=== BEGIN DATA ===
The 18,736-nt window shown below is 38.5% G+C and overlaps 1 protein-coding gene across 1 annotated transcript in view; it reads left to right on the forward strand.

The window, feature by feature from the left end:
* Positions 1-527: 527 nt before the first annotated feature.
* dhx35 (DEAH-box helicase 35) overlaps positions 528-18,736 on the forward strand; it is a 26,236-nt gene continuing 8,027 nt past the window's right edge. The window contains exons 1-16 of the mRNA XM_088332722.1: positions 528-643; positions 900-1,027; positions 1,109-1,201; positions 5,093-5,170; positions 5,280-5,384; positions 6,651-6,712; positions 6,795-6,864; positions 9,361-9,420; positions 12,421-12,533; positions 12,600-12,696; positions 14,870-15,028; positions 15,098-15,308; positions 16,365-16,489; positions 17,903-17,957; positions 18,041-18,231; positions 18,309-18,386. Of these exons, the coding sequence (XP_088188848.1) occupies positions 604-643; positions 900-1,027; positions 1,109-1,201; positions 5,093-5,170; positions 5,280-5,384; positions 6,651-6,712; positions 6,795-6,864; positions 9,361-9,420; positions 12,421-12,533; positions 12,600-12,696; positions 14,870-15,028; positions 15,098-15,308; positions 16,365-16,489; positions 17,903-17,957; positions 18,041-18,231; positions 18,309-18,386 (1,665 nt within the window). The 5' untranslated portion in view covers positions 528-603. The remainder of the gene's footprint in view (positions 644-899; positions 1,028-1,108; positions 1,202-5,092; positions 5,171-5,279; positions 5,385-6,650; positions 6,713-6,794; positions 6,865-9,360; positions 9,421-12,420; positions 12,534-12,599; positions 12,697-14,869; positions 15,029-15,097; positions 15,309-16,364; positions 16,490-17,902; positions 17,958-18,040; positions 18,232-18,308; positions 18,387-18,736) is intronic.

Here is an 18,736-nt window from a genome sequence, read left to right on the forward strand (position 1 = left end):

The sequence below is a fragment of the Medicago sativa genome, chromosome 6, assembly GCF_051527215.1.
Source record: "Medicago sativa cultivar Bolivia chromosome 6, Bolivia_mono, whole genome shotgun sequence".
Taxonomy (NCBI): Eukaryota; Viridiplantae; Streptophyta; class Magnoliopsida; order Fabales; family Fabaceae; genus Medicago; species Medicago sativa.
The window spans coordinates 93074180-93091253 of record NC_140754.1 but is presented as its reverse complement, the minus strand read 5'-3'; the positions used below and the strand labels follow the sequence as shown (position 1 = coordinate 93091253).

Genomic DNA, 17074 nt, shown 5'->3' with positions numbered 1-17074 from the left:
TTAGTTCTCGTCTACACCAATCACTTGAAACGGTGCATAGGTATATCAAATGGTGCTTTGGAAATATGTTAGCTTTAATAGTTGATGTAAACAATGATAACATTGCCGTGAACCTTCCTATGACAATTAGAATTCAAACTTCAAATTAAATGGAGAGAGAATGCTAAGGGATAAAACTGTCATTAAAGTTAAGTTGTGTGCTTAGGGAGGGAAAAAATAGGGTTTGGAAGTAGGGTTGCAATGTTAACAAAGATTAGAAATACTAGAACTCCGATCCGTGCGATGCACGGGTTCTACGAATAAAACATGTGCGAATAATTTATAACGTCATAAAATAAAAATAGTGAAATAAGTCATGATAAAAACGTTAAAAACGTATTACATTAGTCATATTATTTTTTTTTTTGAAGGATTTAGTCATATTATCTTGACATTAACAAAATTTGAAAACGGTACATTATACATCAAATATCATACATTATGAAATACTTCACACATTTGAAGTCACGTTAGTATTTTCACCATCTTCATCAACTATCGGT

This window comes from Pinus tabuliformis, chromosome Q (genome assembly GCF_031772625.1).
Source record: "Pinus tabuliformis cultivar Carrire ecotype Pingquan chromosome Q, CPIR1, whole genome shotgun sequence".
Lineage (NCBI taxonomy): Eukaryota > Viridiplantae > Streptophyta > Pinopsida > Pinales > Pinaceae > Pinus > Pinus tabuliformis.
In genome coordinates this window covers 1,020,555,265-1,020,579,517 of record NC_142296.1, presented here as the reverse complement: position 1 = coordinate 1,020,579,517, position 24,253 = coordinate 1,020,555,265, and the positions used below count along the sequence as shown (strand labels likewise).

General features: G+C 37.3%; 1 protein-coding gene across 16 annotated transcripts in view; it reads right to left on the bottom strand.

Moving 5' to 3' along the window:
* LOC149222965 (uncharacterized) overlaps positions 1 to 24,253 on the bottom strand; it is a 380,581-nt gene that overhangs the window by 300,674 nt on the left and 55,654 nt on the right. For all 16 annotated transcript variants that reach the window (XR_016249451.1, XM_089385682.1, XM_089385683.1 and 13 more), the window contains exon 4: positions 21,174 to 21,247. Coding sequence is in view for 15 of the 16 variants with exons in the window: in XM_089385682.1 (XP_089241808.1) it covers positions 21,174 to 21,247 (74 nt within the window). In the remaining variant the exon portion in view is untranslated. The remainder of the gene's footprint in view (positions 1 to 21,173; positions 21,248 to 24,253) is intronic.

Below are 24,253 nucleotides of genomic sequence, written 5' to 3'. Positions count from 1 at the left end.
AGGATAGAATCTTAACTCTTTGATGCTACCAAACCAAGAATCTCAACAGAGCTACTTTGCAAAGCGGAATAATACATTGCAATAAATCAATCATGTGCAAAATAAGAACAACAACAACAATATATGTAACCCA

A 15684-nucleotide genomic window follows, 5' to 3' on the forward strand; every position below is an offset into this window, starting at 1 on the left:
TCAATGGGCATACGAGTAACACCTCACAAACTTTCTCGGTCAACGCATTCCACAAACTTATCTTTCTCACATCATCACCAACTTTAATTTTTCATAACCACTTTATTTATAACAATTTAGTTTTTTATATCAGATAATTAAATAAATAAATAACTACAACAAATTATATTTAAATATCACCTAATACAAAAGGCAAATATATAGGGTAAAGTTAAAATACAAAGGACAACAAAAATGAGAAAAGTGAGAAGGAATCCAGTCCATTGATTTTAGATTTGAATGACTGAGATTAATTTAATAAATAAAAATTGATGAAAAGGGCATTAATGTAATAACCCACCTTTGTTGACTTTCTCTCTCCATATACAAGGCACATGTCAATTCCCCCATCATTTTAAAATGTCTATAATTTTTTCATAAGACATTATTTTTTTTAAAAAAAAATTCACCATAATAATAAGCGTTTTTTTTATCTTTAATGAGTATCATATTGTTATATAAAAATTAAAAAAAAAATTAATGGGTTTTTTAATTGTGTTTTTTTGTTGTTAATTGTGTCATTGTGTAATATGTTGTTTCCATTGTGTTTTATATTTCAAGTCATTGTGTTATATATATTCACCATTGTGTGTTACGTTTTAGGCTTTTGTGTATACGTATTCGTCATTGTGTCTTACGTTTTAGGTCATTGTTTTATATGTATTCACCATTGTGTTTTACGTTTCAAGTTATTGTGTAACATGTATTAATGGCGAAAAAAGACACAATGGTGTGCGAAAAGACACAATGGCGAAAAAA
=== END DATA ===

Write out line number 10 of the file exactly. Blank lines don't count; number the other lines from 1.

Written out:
Genomic DNA, 17074 nt, shown 5'->3' with positions numbered 1-17074 from the left: